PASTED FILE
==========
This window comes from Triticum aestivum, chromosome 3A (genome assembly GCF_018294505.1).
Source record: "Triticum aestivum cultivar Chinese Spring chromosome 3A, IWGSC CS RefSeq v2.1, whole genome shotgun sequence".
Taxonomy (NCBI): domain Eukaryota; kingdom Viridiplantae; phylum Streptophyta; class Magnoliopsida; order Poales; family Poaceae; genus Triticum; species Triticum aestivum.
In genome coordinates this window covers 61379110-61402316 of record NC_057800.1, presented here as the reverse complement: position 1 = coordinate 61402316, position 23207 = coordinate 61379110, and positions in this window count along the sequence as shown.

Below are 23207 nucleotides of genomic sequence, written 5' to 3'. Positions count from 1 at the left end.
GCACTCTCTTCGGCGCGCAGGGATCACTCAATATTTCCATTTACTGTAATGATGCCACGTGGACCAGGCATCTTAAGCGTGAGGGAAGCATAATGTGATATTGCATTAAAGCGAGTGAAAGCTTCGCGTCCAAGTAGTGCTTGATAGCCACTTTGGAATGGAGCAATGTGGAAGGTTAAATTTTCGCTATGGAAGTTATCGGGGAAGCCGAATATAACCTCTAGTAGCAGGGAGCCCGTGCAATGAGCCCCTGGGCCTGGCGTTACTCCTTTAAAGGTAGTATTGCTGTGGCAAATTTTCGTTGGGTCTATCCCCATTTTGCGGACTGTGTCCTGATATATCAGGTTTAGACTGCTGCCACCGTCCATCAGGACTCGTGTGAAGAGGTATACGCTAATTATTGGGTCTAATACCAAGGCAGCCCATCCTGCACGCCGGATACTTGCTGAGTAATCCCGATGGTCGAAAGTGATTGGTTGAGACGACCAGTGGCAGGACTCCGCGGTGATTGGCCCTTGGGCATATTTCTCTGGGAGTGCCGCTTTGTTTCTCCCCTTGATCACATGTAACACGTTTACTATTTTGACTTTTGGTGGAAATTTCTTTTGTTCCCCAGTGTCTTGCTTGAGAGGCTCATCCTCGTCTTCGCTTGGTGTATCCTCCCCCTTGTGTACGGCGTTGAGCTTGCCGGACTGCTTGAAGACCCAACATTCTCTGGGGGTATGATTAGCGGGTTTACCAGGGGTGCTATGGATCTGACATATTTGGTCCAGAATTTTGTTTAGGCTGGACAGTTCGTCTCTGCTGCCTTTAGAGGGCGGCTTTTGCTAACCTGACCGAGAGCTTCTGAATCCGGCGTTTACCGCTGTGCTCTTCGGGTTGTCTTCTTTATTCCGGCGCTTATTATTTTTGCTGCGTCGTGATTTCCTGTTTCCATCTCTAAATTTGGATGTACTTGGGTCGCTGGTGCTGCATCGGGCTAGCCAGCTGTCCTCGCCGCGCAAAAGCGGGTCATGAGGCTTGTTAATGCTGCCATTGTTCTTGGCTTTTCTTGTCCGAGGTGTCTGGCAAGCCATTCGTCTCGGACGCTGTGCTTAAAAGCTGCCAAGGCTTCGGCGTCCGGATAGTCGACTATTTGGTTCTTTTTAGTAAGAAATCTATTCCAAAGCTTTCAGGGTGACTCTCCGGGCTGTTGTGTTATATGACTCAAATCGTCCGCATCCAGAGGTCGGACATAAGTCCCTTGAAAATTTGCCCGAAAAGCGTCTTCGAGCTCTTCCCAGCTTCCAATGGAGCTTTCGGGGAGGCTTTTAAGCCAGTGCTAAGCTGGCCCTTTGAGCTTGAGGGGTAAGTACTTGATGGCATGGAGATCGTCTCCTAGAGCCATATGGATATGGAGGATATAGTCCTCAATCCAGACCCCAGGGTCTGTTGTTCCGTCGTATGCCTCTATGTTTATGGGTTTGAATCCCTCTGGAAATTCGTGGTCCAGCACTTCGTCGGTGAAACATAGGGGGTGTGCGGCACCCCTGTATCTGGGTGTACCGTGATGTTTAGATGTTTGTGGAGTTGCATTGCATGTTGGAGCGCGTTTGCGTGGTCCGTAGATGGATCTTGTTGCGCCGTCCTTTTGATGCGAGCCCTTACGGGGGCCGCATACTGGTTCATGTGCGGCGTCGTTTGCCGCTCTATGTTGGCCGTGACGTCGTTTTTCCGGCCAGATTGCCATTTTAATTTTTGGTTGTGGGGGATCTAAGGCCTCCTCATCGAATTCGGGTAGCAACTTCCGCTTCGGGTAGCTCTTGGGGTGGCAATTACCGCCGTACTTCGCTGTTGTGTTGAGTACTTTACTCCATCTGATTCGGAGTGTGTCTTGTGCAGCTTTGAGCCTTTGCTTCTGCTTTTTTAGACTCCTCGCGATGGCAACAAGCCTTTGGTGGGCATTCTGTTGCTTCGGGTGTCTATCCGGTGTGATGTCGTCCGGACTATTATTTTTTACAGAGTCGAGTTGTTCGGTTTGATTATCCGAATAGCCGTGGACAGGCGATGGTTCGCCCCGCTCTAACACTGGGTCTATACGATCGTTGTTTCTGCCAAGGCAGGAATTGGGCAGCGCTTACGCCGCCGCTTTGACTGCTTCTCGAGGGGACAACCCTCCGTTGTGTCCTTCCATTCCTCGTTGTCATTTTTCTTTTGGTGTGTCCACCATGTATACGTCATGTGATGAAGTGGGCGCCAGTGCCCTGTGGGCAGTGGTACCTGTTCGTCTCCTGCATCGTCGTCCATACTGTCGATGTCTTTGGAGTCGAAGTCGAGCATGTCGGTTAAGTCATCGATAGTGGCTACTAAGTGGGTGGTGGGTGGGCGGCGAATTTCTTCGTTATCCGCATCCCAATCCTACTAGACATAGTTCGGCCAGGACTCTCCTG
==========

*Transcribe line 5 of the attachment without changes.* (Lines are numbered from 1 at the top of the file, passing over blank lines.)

Below are 23207 nucleotides of genomic sequence, written 5' to 3'. Positions count from 1 at the left end.